I recently started interviewing fellow remote team managers for our weekly newsletter. This week I chatted to Dylan Fox, founder of YC-backed AssemblyAI, about his approach to managing the company’s 5 remote workers.
Hey! Our team is is made up of primarily deep learning researchers and engineers. As a startup, we found it was a lot easier to hire when being able to recruit from a national/global pool of people versus trying to compete to hire folks only in the Bay Area where we are based. As a team of engineers, we also value the time that we can focus and work without distractions, so a lot of us were already used to and preferred working from home where we could work without the distractions and interruptions of a traditional office.
For people in the US, we try to meet up every 2-ish months. For people internationally, we try to get together twice a year.
There are a couple that come to mind. There’s definitely no getting around the fact that with a remote team — where people are working on different time zones/schedules — you have less interaction than in a traditional office environment where you see your colleagues every day, eat lunch together, etc. It takes longer to build relationships with remote colleagues, and requires more effort. If team members don’t have any overlapping work, there is a chance they don’t interact with each other much, which makes building that relationship harder. To mitigate this, we do team-wide video chats 3x/week to sync up all together, so everyone has face time with each other. We’re also really active on Slack — sharing updates with each other as we work, so that everyone has visibility into each others work, and can get excited about what other people are working on. These activities aren’t a panacea, but they have helped.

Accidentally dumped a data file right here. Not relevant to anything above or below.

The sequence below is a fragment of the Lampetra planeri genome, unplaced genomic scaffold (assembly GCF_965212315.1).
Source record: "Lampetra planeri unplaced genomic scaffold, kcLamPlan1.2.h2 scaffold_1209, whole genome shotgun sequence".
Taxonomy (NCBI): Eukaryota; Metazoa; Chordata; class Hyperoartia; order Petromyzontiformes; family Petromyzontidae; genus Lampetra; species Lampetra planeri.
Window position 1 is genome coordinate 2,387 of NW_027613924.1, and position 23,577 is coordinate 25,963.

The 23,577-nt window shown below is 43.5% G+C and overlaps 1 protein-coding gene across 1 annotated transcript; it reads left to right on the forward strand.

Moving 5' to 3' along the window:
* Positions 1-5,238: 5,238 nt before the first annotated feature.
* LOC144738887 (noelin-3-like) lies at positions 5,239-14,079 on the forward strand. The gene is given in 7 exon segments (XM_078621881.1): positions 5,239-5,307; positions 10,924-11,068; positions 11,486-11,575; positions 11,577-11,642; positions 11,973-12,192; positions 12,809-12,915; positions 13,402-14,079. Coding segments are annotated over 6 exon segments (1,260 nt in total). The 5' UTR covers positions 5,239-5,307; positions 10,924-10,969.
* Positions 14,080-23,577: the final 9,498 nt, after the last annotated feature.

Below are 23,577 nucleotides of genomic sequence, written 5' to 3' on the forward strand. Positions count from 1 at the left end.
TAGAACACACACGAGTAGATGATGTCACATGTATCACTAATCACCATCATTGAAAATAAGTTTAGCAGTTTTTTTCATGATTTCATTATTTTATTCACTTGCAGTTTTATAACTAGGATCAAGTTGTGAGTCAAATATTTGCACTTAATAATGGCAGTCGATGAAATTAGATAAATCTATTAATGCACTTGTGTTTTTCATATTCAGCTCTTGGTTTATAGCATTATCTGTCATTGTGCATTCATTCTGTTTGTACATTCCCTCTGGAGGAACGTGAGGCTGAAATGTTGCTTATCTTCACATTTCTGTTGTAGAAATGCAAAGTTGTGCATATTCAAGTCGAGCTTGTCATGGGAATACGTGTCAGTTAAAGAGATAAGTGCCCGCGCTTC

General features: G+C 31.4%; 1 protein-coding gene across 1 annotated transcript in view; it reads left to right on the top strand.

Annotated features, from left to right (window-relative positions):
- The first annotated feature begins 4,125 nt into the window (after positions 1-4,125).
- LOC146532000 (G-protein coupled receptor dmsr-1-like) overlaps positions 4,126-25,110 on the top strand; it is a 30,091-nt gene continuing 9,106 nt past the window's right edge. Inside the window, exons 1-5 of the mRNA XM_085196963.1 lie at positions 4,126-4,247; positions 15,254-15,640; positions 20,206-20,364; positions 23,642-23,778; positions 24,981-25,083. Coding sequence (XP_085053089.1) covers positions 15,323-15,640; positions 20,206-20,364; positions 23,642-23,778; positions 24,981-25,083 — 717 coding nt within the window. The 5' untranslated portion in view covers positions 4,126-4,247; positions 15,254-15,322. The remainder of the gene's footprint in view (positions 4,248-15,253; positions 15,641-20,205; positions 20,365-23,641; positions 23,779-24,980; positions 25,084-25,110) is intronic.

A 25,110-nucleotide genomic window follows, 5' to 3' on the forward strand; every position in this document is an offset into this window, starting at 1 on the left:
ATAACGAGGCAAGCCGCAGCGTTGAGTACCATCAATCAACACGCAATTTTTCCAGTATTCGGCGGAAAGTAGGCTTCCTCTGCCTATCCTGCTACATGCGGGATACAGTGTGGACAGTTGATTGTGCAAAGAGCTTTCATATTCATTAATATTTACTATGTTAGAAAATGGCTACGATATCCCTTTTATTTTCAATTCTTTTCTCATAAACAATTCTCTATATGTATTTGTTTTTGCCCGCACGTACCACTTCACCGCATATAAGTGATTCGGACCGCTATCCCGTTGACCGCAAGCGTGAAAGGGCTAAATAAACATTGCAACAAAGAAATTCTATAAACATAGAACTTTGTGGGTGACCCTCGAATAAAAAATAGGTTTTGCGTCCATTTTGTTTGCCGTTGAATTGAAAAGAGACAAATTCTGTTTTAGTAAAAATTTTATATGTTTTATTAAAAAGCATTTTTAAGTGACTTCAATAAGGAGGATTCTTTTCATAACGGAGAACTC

The honest answer is we aren’t sure yet! It’s something we’re still figuring out. One thing, though, is that I think hiring people who really enjoy their work is important for a remote role to be successful. Because if what someone likes about work is the social environment, brainstorming with colleagues all day/etc., a remote job might feel lonely. Compared to folks who love what they do and can get really focused on their actual work (whether it’s product design, engineering, machine learning, etc) — “work” for them is more focused on producing — which I think makes for a happier remote team member.
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